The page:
Service NSW cyber incident


Service NSW is in the final stages of analysis into the cyber attack earlier this year on 47 staff email accounts and in a statement, confirmed, “we’re now working to notify customers who had personal information in the breach.”

“Customers at risk will be notified by person-to-person registered Australia Post which they’ll have to show photo ID and sign for. The letter will be personalised and include important information about the specific individual data accessed during the breach. They will be given clear steps to resolve any issues plus an individual case manager if needed.

The investigation has taken 4 months and required a highly technical approach to identify the exact amount of customer information in the 3.8 million documents (738 gigabytes of data) stolen from the email accounts. This rigorous first step surfaced about 500,000 documents which referenced personal information.

We are now able to focus on providing the best advice for approximately 186,000 customers we’ve identified with data in the breach. In addition to the personalized letters being sent by Registered Australia Post, we have a bespoke support service available including individual case managers for complex circumstances.

The cyber incident was a criminal attack. Cyber-attacks occur daily, and we are often able to intercept them. On this occasion we couldn’t stop the attack. There is a NSW Police investigation underway and a review by the auditor general of Service NSW’s practices and systems. This audit will assess how effectively Service NSW handles personal customer and business information to ensure its privacy.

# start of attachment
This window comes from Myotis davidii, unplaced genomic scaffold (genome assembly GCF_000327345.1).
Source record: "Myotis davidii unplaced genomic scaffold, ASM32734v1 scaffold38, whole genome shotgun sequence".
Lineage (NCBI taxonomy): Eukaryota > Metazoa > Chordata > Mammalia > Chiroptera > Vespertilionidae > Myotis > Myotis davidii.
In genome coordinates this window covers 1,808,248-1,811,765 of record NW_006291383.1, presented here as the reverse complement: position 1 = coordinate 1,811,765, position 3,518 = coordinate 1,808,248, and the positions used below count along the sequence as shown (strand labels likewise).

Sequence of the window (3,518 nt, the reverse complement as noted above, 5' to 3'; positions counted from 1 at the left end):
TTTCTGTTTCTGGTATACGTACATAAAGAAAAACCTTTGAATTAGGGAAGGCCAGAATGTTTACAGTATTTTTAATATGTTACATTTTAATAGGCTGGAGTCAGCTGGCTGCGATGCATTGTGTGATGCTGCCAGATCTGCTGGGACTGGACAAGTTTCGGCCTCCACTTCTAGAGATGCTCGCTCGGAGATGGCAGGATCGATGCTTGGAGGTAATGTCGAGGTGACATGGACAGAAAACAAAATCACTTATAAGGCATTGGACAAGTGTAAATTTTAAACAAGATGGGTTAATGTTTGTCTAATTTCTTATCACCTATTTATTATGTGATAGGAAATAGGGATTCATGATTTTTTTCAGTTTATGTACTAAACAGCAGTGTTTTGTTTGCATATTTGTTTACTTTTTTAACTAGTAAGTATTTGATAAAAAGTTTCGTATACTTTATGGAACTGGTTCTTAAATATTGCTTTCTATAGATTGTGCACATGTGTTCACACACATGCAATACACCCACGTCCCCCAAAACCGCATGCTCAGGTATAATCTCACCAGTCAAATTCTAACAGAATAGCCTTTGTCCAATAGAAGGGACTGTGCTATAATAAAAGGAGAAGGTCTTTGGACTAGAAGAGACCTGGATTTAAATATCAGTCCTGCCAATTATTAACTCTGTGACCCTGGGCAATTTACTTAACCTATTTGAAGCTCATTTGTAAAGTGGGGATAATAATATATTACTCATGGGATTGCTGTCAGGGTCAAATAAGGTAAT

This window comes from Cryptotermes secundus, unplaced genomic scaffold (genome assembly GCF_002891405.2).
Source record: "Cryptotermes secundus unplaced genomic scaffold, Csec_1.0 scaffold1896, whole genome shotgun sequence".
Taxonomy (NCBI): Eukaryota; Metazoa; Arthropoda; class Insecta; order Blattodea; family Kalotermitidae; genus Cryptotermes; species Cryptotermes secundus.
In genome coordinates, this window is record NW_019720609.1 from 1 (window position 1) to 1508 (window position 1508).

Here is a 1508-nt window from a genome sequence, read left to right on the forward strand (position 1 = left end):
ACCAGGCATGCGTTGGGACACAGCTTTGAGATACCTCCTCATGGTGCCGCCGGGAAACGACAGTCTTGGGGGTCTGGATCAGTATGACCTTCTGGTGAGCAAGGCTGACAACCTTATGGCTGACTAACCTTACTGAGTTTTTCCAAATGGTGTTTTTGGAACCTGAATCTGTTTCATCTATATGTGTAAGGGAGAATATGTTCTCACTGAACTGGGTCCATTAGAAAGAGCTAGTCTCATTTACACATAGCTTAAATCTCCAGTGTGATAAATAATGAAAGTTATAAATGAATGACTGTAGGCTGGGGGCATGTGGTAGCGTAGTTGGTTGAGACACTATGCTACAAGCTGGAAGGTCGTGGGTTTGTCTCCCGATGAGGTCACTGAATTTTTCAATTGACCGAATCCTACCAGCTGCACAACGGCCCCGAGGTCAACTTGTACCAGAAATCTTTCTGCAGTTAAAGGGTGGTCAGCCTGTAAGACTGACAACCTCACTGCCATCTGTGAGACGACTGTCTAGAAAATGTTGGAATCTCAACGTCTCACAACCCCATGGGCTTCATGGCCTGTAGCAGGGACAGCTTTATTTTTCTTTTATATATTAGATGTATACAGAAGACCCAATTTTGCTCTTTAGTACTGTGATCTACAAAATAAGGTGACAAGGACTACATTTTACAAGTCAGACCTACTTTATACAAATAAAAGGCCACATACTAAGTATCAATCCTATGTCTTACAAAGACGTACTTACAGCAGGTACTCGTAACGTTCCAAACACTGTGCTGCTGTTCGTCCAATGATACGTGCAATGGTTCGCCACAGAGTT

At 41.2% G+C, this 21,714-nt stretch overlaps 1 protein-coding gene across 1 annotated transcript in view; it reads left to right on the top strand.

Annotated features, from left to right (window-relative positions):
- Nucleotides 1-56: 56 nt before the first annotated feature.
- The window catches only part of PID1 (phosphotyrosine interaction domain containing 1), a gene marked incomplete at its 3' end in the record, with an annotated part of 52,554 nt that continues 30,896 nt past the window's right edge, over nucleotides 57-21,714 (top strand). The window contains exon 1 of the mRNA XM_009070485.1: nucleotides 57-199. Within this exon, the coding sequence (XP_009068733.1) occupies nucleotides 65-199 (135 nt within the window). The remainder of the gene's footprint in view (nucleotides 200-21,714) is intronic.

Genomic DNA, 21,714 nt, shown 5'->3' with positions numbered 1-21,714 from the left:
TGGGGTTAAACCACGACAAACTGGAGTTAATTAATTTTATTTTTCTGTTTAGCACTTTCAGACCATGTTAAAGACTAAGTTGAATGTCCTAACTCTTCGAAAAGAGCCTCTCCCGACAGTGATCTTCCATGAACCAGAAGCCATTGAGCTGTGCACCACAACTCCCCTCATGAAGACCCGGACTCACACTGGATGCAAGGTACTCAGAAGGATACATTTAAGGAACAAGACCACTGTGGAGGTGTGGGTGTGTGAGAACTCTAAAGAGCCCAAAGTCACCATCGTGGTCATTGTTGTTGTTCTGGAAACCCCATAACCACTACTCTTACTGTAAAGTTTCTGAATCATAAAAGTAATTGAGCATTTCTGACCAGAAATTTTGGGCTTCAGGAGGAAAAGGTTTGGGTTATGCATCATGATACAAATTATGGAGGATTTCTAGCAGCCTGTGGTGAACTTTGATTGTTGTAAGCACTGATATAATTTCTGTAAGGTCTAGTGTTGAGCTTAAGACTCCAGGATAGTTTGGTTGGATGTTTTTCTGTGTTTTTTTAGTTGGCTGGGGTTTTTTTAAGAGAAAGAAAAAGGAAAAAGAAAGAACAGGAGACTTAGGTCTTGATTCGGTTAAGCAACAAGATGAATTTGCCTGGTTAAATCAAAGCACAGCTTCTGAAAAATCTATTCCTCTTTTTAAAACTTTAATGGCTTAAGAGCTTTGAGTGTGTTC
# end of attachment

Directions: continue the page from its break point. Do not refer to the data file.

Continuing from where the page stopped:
We have accelerated our cyber security plans and the modernisation of legacy business processes to keep customer information as safe as possible.”

Commenting on the incident, Adam Biviano, Director, Solution Architecture, ForgeRock stated: “The revelation that the Service NSW data breach compromised the personal information of 186,000 customers only highlights how personally identifiable information remains the holy grail of cybercriminals. With this attack being perpetuated through the compromised emails of 47 Service NSW staff, the attack is a timely reminder that businesses and government organisations must ensure staff logins are secure, as this can have a knock-on effect compromising customer data if a breach occurs. Key to this will be investing in passwordless intelligent authentication methods.

“Intelligent authentication platforms and centralised identity systems mitigate breach risks by reducing the potential attack surface, helping eliminate phishing attempts. These systems also help businesses and government organisations understand how personal information is used and stored across different lines of businesses to ensure that personally-identifiable information is only kept on secure infrastructure – both on-premise and in the cloud. 

“More broadly, these services play a key role in helping minimise how often employees and customers submit the same login information across different devices, cutting down on potential points of attack from malicious actors. 

“Protecting customer and employee data must be a top priority for business and government moving forward, and consolidated digital identity strategies help achieve this in ways that reduce costs and complexity, as it’s clear that cybercriminals are showing no sign of slowing down.”